In line with Guetta and Gabriel, software engineer Berkeley Malagon is one of the key players in this emerging but strong establishment of AI in our collective unconscious. Malagon is the co-founder of Audiolab, a US-based company that is working on music production under AI. “We’re not looking to press a button and generate a definitive song. We’re not interested in that, but rather empowering sound engineers, sound designers.” From this functional perspective to each individual’s creative process, Malagon continues, “(Engineers) spend a lot of time achieving a defined desired sound before shaping it. They love what it means to go straight to curation, fine-tuning, shaping a sound that is already in line with what they were seeking.”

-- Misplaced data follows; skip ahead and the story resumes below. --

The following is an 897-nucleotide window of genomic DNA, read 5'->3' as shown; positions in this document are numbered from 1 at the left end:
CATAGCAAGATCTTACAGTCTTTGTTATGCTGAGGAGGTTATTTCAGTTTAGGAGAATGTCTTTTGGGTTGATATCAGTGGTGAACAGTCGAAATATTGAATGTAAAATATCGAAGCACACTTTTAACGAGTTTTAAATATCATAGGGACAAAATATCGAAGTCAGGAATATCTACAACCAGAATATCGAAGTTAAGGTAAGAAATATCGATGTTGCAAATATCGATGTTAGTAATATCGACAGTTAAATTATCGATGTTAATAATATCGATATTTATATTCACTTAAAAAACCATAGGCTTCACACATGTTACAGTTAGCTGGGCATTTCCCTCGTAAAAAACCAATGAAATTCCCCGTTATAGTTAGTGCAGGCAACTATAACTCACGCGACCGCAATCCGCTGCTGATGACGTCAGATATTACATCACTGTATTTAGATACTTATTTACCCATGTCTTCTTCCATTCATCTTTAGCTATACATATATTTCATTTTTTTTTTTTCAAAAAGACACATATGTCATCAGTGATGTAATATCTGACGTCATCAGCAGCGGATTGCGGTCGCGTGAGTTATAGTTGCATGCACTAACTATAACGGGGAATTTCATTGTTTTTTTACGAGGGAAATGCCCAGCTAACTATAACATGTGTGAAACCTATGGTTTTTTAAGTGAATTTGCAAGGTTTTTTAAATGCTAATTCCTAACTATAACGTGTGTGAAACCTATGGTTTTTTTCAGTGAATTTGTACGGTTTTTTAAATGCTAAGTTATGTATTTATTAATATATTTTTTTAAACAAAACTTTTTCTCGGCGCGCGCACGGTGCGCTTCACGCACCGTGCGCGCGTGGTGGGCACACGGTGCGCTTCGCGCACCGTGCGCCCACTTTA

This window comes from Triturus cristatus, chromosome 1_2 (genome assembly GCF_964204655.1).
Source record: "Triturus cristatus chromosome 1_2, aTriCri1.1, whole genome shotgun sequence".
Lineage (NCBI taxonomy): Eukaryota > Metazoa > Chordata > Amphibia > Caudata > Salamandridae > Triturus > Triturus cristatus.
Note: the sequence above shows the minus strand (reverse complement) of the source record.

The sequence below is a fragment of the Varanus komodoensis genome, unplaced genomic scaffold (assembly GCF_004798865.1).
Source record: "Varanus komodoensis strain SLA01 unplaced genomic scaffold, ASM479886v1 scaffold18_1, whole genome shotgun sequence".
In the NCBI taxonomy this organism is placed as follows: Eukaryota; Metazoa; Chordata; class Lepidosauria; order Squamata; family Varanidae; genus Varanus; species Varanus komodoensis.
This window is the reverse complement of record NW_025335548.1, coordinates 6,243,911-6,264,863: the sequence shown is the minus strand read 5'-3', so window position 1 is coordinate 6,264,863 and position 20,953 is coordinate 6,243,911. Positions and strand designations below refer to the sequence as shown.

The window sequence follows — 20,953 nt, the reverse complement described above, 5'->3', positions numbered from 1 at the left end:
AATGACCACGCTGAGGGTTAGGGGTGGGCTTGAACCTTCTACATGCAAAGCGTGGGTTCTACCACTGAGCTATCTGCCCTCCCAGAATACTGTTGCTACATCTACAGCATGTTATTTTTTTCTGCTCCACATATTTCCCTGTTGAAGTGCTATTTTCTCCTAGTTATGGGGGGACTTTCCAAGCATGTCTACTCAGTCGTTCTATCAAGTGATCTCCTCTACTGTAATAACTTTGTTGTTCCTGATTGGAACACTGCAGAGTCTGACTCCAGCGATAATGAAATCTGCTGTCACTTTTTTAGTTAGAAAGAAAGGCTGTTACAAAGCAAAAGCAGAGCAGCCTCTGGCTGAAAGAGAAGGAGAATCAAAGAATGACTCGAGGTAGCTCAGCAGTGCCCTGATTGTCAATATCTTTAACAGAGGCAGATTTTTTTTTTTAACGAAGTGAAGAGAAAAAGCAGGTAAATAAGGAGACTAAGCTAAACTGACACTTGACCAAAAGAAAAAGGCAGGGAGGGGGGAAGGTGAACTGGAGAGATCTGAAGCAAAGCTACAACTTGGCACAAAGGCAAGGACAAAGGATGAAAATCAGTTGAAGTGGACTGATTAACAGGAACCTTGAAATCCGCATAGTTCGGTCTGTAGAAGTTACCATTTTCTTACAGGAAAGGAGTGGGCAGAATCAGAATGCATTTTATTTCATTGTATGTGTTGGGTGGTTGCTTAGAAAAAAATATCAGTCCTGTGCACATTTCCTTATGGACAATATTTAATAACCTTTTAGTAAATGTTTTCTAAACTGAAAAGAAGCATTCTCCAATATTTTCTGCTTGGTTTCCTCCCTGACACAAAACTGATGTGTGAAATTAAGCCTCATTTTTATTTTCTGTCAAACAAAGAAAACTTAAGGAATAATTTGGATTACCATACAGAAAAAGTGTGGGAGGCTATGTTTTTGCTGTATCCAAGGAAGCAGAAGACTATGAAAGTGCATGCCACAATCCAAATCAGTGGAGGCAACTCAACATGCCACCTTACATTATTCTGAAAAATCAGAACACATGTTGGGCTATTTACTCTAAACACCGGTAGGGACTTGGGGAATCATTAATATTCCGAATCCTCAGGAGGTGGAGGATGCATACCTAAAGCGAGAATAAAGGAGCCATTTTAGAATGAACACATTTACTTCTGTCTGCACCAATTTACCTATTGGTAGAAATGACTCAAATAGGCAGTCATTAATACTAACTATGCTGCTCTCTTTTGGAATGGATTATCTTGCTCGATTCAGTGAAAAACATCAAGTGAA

No one can question such potential or its noble intention. But while their goal is the ease provided by the digital realm, in this case, AI, and the cost-saving it brings to the search and exploration process of the creative process, aren’t we potentially depleting one of its most exciting yet frustrating dimensions? Perhaps the pursuit of an antidote to frustration may not yield bad results, but at the very least, it modifies serendipity as we know it. Let’s assume that a musician/producer cannot find a specific sound or struggles to shape it and becomes frustrated. The possible alternatives could be: 1) abandoning the project and starting something new, 2) seeking help and enriching oneself through collaboration (the fundamental role of sound engineers and recording studio producers, as per the paradigm of the 20th century), or 3) in the obsession for a particular audio, finding something new that is appealing and continuing in a new direction. This last option would no longer arise from human action but from pre-established selectable options offered by software.